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A virtual machine (and eventually language) designed around the concept of continuations (called here Channels) as the central object type. It's a little bit crazy in pretty much every way.
Ruby C C++

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Channel9 is a multilanguage VM designed for dynamic languages to be built on. What separates it from most other similar endeavors is the flexibility of the runtime in terms of execution flow. The VM allows the language implementation to save execution state through continuations in order to allow it to control its threading model, error model, etc.

Moreover it does not require a linear stack at all, so it's a good basis to experiment with execution models in general. Although it is a stack-based VM, the stack is local only to the executing method.

For more information, please check out the documentation in the doc dir (TODO: when there is some...).


You need to have the following things installed and available to build and run channel9:

  • CMake (apt-get install cmake)
  • GCC or clang (apt-get install build-essentials)
  • libffi (apt-get install libffi-dev)
  • libonig (apt-get install libonig-dev)
  • Ruby (apt-get install ruby or get RVM)
  • The bundler gem for ruby (gem install bundler)

If you want to run the channel9.rb test suite you will probably also want to have an rvm install, since it uses rvm to ensure that it's testing against the correct version of ruby (1.8.7).


You will need to have cmake, relatively modern gcc, and a ruby install with bundler in order to build Channel9. You can follow the following steps to build it:

> git clone git://
> cd channel9
> bundle install
> mkdir build
> cd build
> cmake ..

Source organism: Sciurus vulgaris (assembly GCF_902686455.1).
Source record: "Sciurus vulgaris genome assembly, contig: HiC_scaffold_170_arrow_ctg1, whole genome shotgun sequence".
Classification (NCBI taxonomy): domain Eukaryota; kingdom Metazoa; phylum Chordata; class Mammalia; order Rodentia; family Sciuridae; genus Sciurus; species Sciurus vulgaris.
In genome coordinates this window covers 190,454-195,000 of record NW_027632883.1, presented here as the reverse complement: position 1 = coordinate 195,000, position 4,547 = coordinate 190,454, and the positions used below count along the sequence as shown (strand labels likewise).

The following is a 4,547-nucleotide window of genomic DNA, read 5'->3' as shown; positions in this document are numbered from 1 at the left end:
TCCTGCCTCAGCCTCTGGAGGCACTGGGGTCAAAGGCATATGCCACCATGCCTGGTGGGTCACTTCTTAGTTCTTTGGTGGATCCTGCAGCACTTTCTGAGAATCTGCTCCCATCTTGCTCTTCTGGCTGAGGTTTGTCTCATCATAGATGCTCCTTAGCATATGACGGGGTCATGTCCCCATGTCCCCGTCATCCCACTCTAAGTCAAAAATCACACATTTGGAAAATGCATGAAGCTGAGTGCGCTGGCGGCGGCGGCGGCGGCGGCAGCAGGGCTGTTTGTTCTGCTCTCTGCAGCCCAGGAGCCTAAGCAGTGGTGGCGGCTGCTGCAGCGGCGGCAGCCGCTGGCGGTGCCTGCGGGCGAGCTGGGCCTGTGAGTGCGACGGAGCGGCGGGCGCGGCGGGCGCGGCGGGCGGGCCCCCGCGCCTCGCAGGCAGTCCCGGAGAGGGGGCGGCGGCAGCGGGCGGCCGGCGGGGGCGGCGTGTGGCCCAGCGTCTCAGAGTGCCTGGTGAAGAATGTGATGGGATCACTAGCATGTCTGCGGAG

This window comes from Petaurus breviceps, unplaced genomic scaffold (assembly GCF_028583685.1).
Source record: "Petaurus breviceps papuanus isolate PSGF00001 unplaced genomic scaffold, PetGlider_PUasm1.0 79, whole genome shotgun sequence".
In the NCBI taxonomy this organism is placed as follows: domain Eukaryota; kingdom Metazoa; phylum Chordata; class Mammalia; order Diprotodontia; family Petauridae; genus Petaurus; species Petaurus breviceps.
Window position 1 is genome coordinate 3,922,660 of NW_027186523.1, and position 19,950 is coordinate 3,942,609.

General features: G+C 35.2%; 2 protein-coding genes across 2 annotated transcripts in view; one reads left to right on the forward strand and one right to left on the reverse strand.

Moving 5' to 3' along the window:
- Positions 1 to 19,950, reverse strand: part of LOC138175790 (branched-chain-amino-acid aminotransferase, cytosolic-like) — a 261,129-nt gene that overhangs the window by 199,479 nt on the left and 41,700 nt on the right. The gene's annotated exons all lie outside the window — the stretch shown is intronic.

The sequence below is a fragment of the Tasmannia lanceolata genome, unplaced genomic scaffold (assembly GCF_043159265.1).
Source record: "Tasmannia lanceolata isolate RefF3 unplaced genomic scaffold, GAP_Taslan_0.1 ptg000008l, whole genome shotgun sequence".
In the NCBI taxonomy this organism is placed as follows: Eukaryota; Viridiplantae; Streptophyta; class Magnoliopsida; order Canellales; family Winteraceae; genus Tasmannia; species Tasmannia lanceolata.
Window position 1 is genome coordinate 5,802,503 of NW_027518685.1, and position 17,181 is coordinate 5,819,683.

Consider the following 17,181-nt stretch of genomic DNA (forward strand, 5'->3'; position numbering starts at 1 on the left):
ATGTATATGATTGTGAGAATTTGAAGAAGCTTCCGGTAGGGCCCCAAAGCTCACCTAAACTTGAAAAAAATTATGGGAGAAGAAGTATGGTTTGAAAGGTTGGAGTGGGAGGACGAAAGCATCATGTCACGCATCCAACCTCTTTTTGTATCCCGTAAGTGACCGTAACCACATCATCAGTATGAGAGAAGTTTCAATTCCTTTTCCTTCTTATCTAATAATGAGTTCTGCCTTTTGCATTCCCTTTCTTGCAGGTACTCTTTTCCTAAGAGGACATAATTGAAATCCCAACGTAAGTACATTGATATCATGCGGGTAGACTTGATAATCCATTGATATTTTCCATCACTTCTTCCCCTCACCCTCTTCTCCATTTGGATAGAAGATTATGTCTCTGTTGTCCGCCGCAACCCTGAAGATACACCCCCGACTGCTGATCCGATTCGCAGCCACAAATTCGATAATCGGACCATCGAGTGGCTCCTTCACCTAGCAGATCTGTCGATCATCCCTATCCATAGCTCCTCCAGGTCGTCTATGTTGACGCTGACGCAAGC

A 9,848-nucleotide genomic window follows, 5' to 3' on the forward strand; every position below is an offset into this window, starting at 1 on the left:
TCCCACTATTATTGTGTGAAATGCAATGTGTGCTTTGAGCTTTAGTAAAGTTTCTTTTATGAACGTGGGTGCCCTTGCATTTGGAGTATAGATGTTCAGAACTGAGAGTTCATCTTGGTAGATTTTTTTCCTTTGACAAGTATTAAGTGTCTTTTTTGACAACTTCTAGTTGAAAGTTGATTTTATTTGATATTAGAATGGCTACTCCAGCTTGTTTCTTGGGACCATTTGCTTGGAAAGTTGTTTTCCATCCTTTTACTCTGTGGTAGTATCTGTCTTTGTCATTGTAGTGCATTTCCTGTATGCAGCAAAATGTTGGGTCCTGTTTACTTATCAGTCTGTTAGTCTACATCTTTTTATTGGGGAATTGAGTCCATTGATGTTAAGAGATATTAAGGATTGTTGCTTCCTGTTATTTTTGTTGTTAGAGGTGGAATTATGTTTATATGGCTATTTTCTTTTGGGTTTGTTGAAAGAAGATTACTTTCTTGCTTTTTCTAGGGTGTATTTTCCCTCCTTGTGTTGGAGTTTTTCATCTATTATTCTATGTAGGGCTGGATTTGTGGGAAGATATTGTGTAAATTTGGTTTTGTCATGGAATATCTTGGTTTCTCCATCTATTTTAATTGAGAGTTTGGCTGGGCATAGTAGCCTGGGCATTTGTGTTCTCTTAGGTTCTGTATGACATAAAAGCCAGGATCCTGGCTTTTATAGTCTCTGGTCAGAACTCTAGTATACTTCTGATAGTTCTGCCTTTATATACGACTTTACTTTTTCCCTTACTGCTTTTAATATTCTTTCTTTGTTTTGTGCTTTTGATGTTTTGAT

> make

OSX Troubleshooting

You can install install the dependencies using homebrew via:

brew install libffi oniguruma pkg-config

Build running make you'll want to run:

export PKG_CONFIG_PATH="$(brew --prefix libffi)/lib/pkgconfig/":$PKG_CONFIG_PATH

Consider exporting this automatically (e.g. in your .bash_profile or .zshrc).


Assuming that was successful, you can use the generated bin/c9 exe to run some bytecode files:

> bin/c9 ../samples/gcd.c9b


The work in progress ruby VM should also have build, you can do the following to try it out:

> bin/c9 ../environments/channel9.rb/simple_tests/001.math.rb


You can pass flags to CMake to make it build a more debugger-friendly VM:

> cmake -DCMAKE_BUILD_TYPE=Debug ../channel9

Or a more valgrindable VM:

> cmake -DENABLE_VALGRIND ../channel9

Or you can set trace levels (SPAM, DEBUG, INFO, WARN, ERROR, CRIT, or OFF) for the four trace facilities (GENERAL, VM, ALLOC, and GC):


Note: They all default to off, and you need to pass -TT to bin/c9 to enable tracing at startup. -T will advise the environment to trace after it has loaded itself (thus not spamming you with noise while it boots up).

Or you can combine any set of those.

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